This may sound like progress, but there are reasons to doubt that such efforts represent a meaningful shift in the relationship between science and society. For one thing, Horizon 2020’s successor, Horizon Europe, was initially criticized for sidelining RRI initiatives. Furthermore, a wealth of evidence suggests the deficit model remains deeply entrenched in scientific and policymaking communities. In a recent paper on “The Lure of Rationality,” for instance, Molly Simis and colleagues argue that significant portions of scientific communities still tend to view the public as non-scientific, and moreover “as an ‘other’ entity that they are not part of.” Jack Stilgoe and colleagues likewise lament how the paradigm of public engagement has come to function as a “procedural” strategy to “gain trust for a predetermined approach,” leaving existing power structures intact. Taken together, this work suggests that the public engagement narrative has come to function more as “rhetoric” than reality.
Many factors may help to explain why the deficit model persists. One is that that there is indeed a deficit in knowledge, but it is to be found on the scientists’ side. Scientists rarely learn about science communication and usually receive very little to no formal training on how to be good communicators, especially for popular audiences. As a result, they are not sufficiently informed on how individuals form opinions on scientific matters to be able to support, design, plan, and implement science communication strategies that go beyond science education. (The Bodmer report, for its part, did emphasize the importance of providing such training for scientists themselves, not just journalists or specially designated scientific communicators.)
Another reason for the persistence of the deficit model may be that it is particularly attractive from a policymaking perspective. It offers a relatively simple origin story for anti-science attitudes and points to a relatively easy solution—at least, one that requires relatively little of scientific and political institutions themselves. A recent example of a well-meaning but arguably limited approach to the problem along the lines of the deficit model is the Stanford report “Science Education in an Age of Misinformation,” which emphasizes the importance of promoting a better understanding of how science works as a way to counter scientific misinformation.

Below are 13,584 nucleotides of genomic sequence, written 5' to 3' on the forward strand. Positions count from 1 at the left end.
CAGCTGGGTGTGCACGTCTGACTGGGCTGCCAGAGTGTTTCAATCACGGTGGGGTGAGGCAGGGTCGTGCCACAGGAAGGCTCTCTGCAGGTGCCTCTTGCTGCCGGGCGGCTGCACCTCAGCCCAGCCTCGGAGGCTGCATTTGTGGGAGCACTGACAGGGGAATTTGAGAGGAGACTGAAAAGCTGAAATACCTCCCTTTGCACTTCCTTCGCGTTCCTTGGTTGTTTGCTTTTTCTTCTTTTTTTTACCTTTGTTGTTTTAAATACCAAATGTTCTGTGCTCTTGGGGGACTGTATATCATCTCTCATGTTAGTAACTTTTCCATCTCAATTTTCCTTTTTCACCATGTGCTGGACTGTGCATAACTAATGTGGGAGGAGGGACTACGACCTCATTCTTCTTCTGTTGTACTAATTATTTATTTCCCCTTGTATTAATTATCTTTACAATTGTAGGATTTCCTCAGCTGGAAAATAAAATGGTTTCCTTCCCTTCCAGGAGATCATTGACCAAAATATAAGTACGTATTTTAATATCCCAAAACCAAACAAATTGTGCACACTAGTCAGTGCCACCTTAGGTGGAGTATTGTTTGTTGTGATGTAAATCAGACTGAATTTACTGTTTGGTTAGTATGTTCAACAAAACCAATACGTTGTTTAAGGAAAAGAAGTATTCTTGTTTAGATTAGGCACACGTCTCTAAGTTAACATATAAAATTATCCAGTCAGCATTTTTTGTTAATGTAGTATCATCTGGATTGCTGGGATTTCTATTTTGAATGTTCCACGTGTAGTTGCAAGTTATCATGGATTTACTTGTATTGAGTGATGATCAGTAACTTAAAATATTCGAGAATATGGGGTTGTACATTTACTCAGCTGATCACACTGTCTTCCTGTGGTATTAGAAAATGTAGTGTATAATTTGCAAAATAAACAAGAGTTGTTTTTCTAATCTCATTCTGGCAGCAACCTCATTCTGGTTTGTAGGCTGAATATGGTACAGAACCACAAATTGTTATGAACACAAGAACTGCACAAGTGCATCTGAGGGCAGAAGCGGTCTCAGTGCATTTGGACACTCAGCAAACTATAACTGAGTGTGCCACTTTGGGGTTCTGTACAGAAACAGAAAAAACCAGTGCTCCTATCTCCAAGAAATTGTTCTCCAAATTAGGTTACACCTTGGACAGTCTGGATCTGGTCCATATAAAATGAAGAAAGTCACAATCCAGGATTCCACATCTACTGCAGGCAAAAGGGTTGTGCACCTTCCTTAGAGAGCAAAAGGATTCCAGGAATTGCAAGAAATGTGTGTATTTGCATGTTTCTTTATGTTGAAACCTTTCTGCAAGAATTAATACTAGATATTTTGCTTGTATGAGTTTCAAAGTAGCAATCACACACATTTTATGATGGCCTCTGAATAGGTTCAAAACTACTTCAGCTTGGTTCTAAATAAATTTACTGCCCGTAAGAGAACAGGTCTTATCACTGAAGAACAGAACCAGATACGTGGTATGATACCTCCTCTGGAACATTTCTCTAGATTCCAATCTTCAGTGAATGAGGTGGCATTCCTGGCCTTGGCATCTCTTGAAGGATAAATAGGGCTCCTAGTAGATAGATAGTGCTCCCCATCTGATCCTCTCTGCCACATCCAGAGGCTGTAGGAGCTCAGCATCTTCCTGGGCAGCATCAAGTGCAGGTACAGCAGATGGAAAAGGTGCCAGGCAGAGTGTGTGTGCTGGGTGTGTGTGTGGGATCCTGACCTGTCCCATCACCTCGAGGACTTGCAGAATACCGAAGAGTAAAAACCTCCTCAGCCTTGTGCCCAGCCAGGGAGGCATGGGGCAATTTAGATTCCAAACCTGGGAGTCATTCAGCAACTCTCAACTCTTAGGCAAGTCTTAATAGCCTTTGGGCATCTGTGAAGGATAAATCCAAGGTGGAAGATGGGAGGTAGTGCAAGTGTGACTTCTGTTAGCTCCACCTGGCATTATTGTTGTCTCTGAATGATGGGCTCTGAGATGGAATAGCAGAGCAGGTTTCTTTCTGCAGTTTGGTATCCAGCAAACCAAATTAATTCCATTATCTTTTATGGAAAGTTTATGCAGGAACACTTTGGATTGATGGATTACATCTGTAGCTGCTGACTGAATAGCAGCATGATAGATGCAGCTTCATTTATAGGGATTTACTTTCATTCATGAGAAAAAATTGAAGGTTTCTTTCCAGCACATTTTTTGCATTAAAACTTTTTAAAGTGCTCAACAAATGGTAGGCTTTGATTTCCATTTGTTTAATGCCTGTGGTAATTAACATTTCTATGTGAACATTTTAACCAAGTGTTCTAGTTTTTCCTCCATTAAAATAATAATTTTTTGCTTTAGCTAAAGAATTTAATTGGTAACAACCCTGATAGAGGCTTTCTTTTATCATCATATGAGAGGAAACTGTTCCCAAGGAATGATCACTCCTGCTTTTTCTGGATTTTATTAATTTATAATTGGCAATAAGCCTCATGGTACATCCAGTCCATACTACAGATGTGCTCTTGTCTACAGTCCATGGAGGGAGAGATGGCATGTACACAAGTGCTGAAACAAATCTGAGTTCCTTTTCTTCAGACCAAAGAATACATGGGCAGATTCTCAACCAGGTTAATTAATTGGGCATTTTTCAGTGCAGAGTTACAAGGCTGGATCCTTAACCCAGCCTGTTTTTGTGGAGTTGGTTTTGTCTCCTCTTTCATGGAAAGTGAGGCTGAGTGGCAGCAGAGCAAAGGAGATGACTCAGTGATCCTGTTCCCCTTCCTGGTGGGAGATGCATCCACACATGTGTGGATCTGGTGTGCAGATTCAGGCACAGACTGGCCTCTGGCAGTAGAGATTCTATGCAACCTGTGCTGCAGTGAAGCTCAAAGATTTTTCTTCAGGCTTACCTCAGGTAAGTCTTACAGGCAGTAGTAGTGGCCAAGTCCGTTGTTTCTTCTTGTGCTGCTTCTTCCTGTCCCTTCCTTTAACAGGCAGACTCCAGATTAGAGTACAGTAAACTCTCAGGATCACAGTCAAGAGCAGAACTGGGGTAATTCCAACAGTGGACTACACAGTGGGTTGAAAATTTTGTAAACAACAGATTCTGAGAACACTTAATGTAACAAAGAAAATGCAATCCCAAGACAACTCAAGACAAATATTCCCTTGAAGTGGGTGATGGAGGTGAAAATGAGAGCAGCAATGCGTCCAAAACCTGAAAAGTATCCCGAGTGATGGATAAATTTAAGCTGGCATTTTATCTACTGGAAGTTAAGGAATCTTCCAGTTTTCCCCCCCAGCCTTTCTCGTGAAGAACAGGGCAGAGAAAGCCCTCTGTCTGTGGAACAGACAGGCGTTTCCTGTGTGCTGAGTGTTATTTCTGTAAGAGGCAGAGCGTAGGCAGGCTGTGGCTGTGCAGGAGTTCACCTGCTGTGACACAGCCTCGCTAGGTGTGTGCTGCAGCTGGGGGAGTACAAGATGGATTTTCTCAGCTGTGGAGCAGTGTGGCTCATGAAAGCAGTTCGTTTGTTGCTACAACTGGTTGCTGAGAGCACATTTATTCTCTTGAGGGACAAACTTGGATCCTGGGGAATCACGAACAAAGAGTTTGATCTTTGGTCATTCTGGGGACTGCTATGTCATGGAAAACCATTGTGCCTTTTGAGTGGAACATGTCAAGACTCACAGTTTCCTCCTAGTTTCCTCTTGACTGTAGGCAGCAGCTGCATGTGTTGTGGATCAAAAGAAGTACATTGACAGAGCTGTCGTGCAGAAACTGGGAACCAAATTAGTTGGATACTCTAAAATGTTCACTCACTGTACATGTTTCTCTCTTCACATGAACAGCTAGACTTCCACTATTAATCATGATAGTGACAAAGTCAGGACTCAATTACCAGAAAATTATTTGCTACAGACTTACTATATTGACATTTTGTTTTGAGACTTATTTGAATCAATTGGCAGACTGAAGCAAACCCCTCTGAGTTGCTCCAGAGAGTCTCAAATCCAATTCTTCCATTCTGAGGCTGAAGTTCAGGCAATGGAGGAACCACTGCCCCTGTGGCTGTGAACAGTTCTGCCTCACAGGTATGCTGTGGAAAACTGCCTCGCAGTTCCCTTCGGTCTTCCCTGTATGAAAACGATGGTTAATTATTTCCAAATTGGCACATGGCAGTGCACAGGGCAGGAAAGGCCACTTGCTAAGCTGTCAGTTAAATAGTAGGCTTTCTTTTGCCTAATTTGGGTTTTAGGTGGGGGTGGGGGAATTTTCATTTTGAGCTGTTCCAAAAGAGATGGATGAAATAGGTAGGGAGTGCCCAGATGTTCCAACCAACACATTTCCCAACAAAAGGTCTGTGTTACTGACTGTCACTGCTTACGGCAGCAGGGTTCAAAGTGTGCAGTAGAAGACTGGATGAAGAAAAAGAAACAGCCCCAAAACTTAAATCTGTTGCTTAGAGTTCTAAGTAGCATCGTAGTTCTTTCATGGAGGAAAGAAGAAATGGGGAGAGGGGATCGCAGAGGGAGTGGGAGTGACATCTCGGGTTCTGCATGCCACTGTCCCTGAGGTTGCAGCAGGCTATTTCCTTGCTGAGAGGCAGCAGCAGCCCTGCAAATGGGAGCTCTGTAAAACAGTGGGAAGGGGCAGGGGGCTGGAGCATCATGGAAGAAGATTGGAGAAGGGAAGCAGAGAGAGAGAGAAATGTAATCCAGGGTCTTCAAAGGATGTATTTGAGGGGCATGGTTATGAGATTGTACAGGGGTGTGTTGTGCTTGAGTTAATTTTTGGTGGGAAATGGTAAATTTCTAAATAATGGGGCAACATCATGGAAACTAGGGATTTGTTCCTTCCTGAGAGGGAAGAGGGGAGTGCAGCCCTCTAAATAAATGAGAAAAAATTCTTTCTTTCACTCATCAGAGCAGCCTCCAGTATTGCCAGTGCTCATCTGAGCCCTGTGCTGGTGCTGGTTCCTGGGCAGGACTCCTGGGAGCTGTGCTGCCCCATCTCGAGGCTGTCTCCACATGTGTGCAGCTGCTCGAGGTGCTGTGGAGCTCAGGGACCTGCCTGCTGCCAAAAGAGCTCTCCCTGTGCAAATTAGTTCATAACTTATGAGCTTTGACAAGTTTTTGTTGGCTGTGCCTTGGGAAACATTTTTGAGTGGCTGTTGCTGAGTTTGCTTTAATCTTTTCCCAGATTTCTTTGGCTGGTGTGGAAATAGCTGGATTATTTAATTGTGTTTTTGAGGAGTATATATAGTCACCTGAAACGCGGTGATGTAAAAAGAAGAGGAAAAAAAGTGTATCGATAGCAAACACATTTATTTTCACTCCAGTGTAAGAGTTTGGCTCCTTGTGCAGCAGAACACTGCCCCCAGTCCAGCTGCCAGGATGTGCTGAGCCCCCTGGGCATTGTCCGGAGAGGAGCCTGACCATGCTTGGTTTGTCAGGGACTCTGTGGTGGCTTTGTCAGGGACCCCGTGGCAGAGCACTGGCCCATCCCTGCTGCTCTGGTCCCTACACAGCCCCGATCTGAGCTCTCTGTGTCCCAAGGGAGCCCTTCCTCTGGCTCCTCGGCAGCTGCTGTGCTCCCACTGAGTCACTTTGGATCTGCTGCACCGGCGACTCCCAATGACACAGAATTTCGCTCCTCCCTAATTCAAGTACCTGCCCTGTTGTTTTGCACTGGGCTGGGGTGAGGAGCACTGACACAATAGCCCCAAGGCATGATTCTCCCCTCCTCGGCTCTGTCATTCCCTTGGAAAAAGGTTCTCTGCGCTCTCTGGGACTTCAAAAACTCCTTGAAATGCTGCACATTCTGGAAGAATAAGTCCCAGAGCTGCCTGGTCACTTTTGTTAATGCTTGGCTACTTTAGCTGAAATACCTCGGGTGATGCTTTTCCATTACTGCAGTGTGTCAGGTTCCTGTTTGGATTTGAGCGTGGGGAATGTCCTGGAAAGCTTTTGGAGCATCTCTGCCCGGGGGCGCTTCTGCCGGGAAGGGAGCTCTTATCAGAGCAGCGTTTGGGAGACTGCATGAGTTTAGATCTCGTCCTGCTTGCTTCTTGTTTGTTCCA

Whatever the reason, the persistence of the deficit model is alarming, since it over-promises what science education and one-way science communication can achieve. Meeting the challenge of two of the most urgent crises we currently face—the COVID-19 pandemic and the catastrophic effects of climate change—requires massive social coordination and widespread popular buy-in. We need understanding of and compliance with public health measures such as vaccination and mask-wearing, where appropriate, and we need more sustainable individual choices and political pressure on governmental bodies to drastically reduce carbon emissions.